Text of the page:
In July 1997, Vanity Fair had published a profile of Mayor of New York City Rudy Giuliani claiming that the mayor was sleeping with his press secretary (which both parties denied). Although tempted to follow-up on this story, Kennedy decided against it. The same month, Kennedy wrote about meeting Mother Teresa, declaring that the "three days I spent in her presence was the strongest evidence this struggling Catholic has ever had that God exists."
The September 1997 issue of George centered around temptation, and featured two of Kennedy’s cousins, Michael LeMoyne Kennedy and Joseph P. Kennedy II. Michael had been accused of having an affair with his children's underaged babysitter, while Joe had been accused by his ex-wife of having bullied her. John declared that both his cousins had become “poster boys for bad behaviour” - believed to be the first time a member of the Kennedy family had publicly attacked another Kennedy. He said he was trying to show that press coverage of the pair was unfair, due to them being Kennedys. But Joe paraphrased John's father by stating, "Ask not what you can do for your cousin, but what you can do for his magazine."
By early 1997, Kennedy and Berman found themselves locked in a power struggle, which led to screaming matches, slammed doors, and even one physical altercation. Eventually Berman sold his share of the company, and Kennedy took on Berman’s responsibilities himself. Though the magazine had already begun to decline in popularity before Berman left, his departure was followed by a rapid drop in sales.
David Pecker, CEO of Hachette Filipacchi Magazines, who were partners in George, said that this was because Kennedy refused to "take risks as an editor, despite the fact that he was an extraordinary risk taker in other areas of his life." Pecker said, "He understood that the target audience for George was the eighteen-to-thirty-four-year-old demographic, yet he would routinely turn down interviews that would appeal to this age group, like Princess Diana or John Gotti, Jr., to interview subjects like Dan Rostenkowski or Vo Nguyen Giap, an obscure North Vietnamese general." Shortly before his death, Kennedy had been planning a series of online chats with the 2000 presidential candidates. Microsoft was to provide the technology and pay for it while receiving advertising in George. After his death, the magazine was bought out by Hachette, but folded in early 2001.
When Kennedy's mother Jacqueline died in Manhattan on May 19, 1994, he supported his sister Caroline against his uncle Ted, who argued for a large public observance while Caroline preferred a private family funeral. Caroline's husband Edwin Schlossberg and Maurice Tempelsman also supported her. At the funeral in Arlington National Cemetery, Kennedy and his sister did brief readings. He also paid tribute to his father and visited his uncle Bobby's grave, before departing with his sister. After their mother’s death, he and Caroline became closer; their final phone conversation was just before his death, with Kennedy telling his worrying sister that he planned to live to "a ripe old age."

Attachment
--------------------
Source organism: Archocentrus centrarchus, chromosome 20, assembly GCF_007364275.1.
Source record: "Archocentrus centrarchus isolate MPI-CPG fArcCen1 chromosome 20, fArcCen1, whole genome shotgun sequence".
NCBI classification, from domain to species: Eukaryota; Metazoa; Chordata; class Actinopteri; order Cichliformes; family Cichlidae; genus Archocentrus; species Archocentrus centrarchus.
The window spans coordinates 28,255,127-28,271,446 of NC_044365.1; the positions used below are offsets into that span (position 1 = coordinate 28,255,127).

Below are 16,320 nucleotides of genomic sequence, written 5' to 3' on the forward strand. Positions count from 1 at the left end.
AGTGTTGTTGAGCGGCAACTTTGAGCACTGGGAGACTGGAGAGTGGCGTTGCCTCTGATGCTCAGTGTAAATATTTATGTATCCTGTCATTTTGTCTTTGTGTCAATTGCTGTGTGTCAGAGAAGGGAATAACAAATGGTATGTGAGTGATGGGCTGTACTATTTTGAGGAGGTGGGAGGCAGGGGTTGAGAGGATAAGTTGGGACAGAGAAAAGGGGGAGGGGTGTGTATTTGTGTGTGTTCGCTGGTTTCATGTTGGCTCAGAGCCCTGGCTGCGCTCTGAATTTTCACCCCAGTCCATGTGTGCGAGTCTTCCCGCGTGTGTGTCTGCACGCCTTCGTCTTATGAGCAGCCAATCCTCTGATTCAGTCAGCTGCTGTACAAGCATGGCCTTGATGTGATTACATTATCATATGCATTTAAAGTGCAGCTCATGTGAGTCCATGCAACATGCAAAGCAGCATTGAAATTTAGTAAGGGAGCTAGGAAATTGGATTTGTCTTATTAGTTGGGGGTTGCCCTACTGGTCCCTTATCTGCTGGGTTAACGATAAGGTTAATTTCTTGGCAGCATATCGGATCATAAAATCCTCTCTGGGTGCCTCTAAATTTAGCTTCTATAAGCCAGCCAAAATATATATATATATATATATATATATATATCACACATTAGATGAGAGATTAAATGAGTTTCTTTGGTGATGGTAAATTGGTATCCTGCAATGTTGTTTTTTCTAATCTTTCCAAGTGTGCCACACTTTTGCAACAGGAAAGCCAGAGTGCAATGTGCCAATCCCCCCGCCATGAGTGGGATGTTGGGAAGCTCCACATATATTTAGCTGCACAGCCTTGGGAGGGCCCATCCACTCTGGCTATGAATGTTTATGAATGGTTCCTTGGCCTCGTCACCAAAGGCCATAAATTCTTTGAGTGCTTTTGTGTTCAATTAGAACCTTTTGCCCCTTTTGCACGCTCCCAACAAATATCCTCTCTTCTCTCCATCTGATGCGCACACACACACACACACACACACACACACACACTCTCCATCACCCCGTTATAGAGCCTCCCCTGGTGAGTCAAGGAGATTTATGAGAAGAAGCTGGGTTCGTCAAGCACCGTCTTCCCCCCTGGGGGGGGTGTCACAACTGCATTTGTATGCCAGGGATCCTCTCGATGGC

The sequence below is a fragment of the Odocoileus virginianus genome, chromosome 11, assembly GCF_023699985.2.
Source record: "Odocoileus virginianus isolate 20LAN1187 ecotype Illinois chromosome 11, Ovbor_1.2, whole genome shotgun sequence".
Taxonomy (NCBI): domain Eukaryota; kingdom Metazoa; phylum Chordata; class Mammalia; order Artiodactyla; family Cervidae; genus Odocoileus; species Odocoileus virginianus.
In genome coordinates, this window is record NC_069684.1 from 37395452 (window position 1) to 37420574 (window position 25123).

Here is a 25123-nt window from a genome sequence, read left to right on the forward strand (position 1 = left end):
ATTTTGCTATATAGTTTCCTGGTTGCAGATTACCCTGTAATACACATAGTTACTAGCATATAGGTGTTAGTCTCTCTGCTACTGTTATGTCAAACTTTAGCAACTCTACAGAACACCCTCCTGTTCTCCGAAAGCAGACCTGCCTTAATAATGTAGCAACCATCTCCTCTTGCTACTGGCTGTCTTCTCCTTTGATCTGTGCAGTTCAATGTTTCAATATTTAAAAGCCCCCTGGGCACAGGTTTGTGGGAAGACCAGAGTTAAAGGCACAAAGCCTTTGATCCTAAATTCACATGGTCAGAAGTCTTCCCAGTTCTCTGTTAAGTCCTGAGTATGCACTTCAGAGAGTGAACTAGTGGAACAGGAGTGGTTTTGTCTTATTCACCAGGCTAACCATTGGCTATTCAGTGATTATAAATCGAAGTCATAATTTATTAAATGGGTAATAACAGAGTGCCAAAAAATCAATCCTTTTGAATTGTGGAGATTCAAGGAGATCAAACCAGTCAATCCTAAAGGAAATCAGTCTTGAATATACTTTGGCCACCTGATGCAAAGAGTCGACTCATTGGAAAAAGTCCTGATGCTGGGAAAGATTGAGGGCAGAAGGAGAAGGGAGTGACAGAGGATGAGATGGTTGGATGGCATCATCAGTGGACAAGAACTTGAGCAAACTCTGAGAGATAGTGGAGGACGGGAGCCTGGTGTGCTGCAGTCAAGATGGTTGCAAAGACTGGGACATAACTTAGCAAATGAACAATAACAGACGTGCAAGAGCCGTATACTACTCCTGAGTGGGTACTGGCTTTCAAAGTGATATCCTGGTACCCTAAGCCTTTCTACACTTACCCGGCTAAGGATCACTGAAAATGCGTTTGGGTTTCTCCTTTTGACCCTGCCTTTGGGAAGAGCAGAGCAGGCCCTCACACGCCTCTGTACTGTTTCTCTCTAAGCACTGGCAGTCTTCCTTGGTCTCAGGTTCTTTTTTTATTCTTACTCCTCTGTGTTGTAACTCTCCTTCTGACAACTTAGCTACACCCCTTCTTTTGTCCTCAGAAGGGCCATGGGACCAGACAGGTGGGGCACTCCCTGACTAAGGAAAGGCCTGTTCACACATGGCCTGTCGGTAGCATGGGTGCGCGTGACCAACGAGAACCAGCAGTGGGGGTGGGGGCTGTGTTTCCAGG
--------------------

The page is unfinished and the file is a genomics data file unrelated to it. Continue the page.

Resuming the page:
On January 22, 1995, Kennedy’s grandmother Rose died from complications of pneumonia. Kennedy was present at her bedside at the time of her death, and attended her funeral accompanied by his future wife Carolyn Jeanne Bessette, the first time Bessette had attended an important Kennedy family occasion.
Kennedy had two godchildren; Phineas and Olivia, the son and daughter of Sasha Chermayeff. Chermayeff met Kennedy when he was a teenager and the pair continuously celebrated their birthdays together. She related that Kennedy was most relaxed with a group of longtime friends since he was not "the central figure" and would often sleep over her house. Chermayeff said she and Kennedy had dinner together days before his death and while walking together, he admitted that he wanted a child.
While attending Brown University, Kennedy met Sally Munro, whom he dated for six years, and they visited India in 1983. Also while at Brown, he had met Brooke Shields, with whom he was later linked.
Kennedy also dated models Cindy Crawford and Julie Baker, as well as actress Sarah Jessica Parker, who said she enjoyed dating Kennedy but realized he "was a public domain kind of a guy." Parker claimed to have no idea what "real fame" was until dating Kennedy and felt that she should "apologize for dating him" since it became the "defining factor in the person" she was.
Kennedy had known actress Daryl Hannah since their two families had vacationed together in St. Maarten in the early '80s. After meeting again at the wedding of Lee Radziwill in 1988, they dated for five and a half years, though their relationship was complicated by her feelings for singer Jackson Browne, with whom she had lived for a time.
After his relationship with Daryl Hannah ended, Kennedy began living with Carolyn Jeanne Bessette, who worked in the fashion industry and was the youngest daughter of William J. Bessette and Ann Messina Freeman. They were engaged for a year, though Kennedy consistently denied reports of this. They married in a secret ceremony on September 21, 1996, on Cumberland Island, Georgia, where his sister Caroline was matron of honor and his cousin Anthony Radziwill was best man.
The next day, Kennedy’s cousin Patrick revealed that the pair had married. When they returned to their New York home, there were a mass of reporters on the doorstep. One of them asked Kennedy if he had enjoyed his honeymoon, to which he responded "Very much". He added "Getting married is a big adjustment for us, and for a private citizen like Carolyn even more so. I ask you to give her all the privacy and room you can."